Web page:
Making the move to become a CIO

The Fry Art Gallery
The Fry Art Gallery

Why would you convert your unincorporated charitable trust with a voting membership to a CIO (Charitable Incorporated Organisation)? And would you dare do it without involving lawyers (except for the last bit), thus saving money? The Fry Art Gallery in Saffron Walden, Essex – a small regional art gallery with 10,000 visitors a year and a growing reputation for punching above its weight – did just that this year, and survived!

Entirely run by volunteers, the Fry specialises in the Bardfield group of painters, such as Edward Bawden and Eric Ravilious, who lived in the area in the early 1930s. It is regularly described on Trip Advisor as “a real gem”. Membership stands at 1,200. Martin Gruselle, its honorary treasurer, says the catalyst for the change was the gallery’s success in purchasing the property, which they previously leased. He describes the process, including the decision to change to a CIO and how they went about it using Charity Commission.

Why convert to a CIO?


  • you want to register the title to your charity’s property in its own name not in the names of trustees
  • you need to employ staff
  • you are concerned about the level of financial risk your trustees face

 Where to start?

The trustees should first consider and approve the idea of converting to a CIO – appointing one of their number to take on the task. Agree that all trustees will be appointed trustees of the CIO. Read the Constitution, to ensure it:

  • allows the assets of your Trust to be transferred to the CIO; and
  • will permit the Trust to continue in existence as a ‘Shell’ charity (rather than it being dissolved) – whereupon the Charity Commission will ‘link’ the existing charity to the CIO. This will mean that should any payment (for example a bequest under a Will) be due to the Trust at any time in the future the executors can make the payment to the CIO instead.

It is likely that the Constitution does not provide for this eventuality so an amendment to it should be a first step – or be made the first part of the Special Resolution to wind up the Trust. Notify the members of the intention to apply to the Charity Commission to convert – spelling out the reasons for doing so. Be sure the latest accounts of the Trust have been submitted to the Charity Commission.

First steps – set up the CIO

Follow the relevant parts of the very useful guides on the Charity Commission’s website which explains in outline the procedure; and, which explains exactly what you need to do before attempting to complete the registration application for the CIO – such as deciding on a name and who the trustees will be. They will all need to sign a Trustees Declaration Form.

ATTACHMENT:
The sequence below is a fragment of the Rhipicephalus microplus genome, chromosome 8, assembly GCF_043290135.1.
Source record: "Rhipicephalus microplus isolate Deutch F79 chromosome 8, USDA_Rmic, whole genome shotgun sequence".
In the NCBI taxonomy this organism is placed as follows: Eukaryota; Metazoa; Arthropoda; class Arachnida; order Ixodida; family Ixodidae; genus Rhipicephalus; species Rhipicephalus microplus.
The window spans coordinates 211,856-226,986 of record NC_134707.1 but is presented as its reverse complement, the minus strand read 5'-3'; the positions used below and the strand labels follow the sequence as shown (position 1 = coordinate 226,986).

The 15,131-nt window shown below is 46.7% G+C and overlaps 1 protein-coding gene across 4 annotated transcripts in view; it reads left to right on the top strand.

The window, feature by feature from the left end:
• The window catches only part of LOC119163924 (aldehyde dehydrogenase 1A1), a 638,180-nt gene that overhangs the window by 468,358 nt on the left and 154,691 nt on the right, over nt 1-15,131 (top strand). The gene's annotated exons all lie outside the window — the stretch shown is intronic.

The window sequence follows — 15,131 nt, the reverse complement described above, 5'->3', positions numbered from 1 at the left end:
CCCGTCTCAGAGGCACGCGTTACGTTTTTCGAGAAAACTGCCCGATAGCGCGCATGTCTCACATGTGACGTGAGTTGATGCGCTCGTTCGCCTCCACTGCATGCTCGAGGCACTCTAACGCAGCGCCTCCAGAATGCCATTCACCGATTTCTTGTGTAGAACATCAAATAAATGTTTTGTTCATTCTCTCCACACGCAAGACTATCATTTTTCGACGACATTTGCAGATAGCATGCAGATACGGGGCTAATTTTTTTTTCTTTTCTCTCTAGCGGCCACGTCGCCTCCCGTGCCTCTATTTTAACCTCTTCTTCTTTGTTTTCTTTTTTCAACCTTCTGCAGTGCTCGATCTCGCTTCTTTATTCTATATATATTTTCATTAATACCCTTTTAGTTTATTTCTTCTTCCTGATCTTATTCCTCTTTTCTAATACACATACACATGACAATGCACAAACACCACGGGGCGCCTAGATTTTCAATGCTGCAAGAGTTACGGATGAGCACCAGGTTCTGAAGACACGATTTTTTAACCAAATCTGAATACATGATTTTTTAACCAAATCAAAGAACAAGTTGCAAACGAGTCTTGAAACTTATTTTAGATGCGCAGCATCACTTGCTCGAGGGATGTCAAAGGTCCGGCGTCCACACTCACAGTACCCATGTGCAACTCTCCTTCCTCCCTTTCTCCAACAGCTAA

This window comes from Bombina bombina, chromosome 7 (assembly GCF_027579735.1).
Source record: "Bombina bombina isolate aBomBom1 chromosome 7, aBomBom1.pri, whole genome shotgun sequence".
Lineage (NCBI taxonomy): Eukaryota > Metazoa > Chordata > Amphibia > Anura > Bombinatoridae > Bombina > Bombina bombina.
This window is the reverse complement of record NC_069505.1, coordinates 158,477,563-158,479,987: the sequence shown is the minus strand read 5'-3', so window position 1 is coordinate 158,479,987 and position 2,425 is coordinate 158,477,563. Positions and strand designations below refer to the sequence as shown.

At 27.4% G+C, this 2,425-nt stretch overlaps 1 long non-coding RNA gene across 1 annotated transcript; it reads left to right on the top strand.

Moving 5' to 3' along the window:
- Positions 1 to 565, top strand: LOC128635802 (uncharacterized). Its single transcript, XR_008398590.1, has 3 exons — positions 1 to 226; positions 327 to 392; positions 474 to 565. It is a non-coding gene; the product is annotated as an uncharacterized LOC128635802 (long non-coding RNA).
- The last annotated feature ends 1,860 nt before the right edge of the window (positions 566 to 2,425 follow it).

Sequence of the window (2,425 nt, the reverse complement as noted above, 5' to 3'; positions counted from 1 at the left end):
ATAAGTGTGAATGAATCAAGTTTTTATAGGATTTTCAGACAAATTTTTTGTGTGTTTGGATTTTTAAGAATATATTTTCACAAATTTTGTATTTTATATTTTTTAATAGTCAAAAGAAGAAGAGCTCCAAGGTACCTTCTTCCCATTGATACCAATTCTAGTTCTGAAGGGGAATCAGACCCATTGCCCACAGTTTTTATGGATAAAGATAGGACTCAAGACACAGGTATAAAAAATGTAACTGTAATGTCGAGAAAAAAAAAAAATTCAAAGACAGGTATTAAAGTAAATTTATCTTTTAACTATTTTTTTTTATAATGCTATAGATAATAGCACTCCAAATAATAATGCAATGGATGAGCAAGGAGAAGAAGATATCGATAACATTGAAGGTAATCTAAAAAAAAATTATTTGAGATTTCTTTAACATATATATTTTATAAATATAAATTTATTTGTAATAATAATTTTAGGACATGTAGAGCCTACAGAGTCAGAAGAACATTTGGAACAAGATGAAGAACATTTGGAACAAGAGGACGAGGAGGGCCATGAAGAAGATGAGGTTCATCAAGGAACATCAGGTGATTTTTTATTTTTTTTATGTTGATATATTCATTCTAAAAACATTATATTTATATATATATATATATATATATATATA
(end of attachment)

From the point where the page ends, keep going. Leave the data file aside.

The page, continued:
The most onerous task is printing out and amending the Charity Commission model constitution for your CIO, which is only available in pdf format, to bring it into line with the constitution of your charity. A Charity number will, after some weeks have elapsed, be allocated to you and the CIO will appear on the Charity Commission website. The Commission may raise queries in the meantime.

Next steps

Organise a Special General Meeting of your charity at which a Special Resolution will be proposed to transfer the assets and liabilities of the Trust to the CIO, and to either dissolve the Trust or allow it to become a ‘Shell’ charity.

At the same time arrange for the trustees of the CIO to meet to be informed of the above proposal and for them to formally resolve to “take over the assets and liabilities of the Trust and use them for purposes similar to those to which they are currently being used”. A copy of this resolution will need to accompany the application to the Charity Commission for their approval for the asset transfer – see this link for full details and how to contact the Commission for their approval:


Pass the Special Resolution, then (using a solicitor) transfer any land or property from the Trust to the CIO (and have the transfer registered with the Land Registry) and transfer all other assets and liabilities to the CIO.

Once this has been done follow the link to close your charity. Contact your membership to inform them that they are now members of the CIO!

Find out more about changing your charity structure at For more information on the Fry Art Gallery go to or email

More on CIOs

Charitable Incorporated Organisations (CIO’s) provide a means for charities to incorporate and gain the benefits currently available to companies without the burden of dual regulation by both the Charity Commission and Companies House. CIOs are administered by the Charity Commission which has sole responsibility for their formation and registration, and relate to England and Wales.

A CIO is a legal entity and can enter into contracts in its own right. It may also hold property in its own name which has advantages with regard to succession of the charity. As a separate legal entity, the members and trustees will normally be protected from becoming personally liable for any liabilities incurred by the CIO, a contrast with the current situation for an unincorporated charity where the members and trustees remain personally liable for such debts, property has to be held in the name of the trustees and trustees must undertake transactions on behalf of the charity.

Trustee insurance is available but always at a cost. Other administrative advantages are that smaller CIOs can prepare receipts and payments accounts, an option unavailable to companies.  Accounts and Annual Returns only need to be filed with the Charity Commission and there are no filing fees or late filing penalties for this, unlike Companies House.